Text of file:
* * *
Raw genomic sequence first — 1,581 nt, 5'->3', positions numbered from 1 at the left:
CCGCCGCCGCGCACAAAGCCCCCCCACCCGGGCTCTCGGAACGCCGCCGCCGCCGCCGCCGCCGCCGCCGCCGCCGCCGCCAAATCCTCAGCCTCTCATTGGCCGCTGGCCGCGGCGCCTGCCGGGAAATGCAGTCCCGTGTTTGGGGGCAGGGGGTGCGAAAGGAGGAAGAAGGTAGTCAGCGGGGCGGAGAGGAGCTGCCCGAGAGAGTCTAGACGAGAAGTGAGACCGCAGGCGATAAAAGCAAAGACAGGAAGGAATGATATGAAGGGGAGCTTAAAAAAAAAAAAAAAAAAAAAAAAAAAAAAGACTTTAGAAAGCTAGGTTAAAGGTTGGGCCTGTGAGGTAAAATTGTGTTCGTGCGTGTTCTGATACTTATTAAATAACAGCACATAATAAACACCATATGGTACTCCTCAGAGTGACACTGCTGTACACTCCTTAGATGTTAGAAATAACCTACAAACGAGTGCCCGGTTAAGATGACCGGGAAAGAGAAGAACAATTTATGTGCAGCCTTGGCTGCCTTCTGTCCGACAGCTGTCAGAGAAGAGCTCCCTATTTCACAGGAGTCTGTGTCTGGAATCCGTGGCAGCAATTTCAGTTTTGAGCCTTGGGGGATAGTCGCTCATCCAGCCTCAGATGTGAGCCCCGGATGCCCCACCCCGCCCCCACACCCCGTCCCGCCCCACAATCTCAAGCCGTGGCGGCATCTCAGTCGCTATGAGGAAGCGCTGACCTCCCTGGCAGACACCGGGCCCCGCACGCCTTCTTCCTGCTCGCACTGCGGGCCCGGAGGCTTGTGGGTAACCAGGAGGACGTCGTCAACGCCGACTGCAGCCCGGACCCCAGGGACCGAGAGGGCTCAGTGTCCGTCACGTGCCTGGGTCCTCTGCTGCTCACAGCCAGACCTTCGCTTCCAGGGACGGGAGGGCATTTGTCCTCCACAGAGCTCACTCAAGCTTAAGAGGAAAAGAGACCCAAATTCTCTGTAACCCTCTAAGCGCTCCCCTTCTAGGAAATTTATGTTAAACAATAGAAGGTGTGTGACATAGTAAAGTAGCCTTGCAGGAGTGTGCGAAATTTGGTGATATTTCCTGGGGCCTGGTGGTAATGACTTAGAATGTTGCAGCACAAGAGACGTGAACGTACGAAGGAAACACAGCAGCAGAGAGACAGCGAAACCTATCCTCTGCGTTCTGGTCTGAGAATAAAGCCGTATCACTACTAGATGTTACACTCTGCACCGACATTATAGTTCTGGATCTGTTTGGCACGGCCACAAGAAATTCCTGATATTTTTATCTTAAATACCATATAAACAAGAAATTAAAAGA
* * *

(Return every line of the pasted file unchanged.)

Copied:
Raw genomic sequence first — 1,581 nt, 5'->3', positions numbered from 1 at the left:
CCGCCGCCGCGCACAAAGCCCCCCCACCCGGGCTCTCGGAACGCCGCCGCCGCCGCCGCCGCCGCCGCCGCCGCCGCCGCCAAATCCTCAGCCTCTCATTGGCCGCTGGCCGCGGCGCCTGCCGGGAAATGCAGTCCCGTGTTTGGGGGCAGGGGGTGCGAAAGGAGGAAGAAGGTAGTCAGCGGGGCGGAGAGGAGCTGCCCGAGAGAGTCTAGACGAGAAGTGAGACCGCAGGCGATAAAAGCAAAGACAGGAAGGAATGATATGAAGGGGAGCTTAAAAAAAAAAAAAAAAAAAAAAAAAAAAAAGACTTTAGAAAGCTAGGTTAAAGGTTGGGCCTGTGAGGTAAAATTGTGTTCGTGCGTGTTCTGATACTTATTAAATAACAGCACATAATAAACACCATATGGTACTCCTCAGAGTGACACTGCTGTACACTCCTTAGATGTTAGAAATAACCTACAAACGAGTGCCCGGTTAAGATGACCGGGAAAGAGAAGAACAATTTATGTGCAGCCTTGGCTGCCTTCTGTCCGACAGCTGTCAGAGAAGAGCTCCCTATTTCACAGGAGTCTGTGTCTGGAATCCGTGGCAGCAATTTCAGTTTTGAGCCTTGGGGGATAGTCGCTCATCCAGCCTCAGATGTGAGCCCCGGATGCCCCACCCCGCCCCCACACCCCGTCCCGCCCCACAATCTCAAGCCGTGGCGGCATCTCAGTCGCTATGAGGAAGCGCTGACCTCCCTGGCAGACACCGGGCCCCGCACGCCTTCTTCCTGCTCGCACTGCGGGCCCGGAGGCTTGTGGGTAACCAGGAGGACGTCGTCAACGCCGACTGCAGCCCGGACCCCAGGGACCGAGAGGGCTCAGTGTCCGTCACGTGCCTGGGTCCTCTGCTGCTCACAGCCAGACCTTCGCTTCCAGGGACGGGAGGGCATTTGTCCTCCACAGAGCTCACTCAAGCTTAAGAGGAAAAGAGACCCAAATTCTCTGTAACCCTCTAAGCGCTCCCCTTCTAGGAAATTTATGTTAAACAATAGAAGGTGTGTGACATAGTAAAGTAGCCTTGCAGGAGTGTGCGAAATTTGGTGATATTTCCTGGGGCCTGGTGGTAATGACTTAGAATGTTGCAGCACAAGAGACGTGAACGTACGAAGGAAACACAGCAGCAGAGAGACAGCGAAACCTATCCTCTGCGTTCTGGTCTGAGAATAAAGCCGTATCACTACTAGATGTTACACTCTGCACCGACATTATAGTTCTGGATCTGTTTGGCACGGCCACAAGAAATTCCTGATATTTTTATCTTAAATACCATATAAACAAGAAATTAAAAGA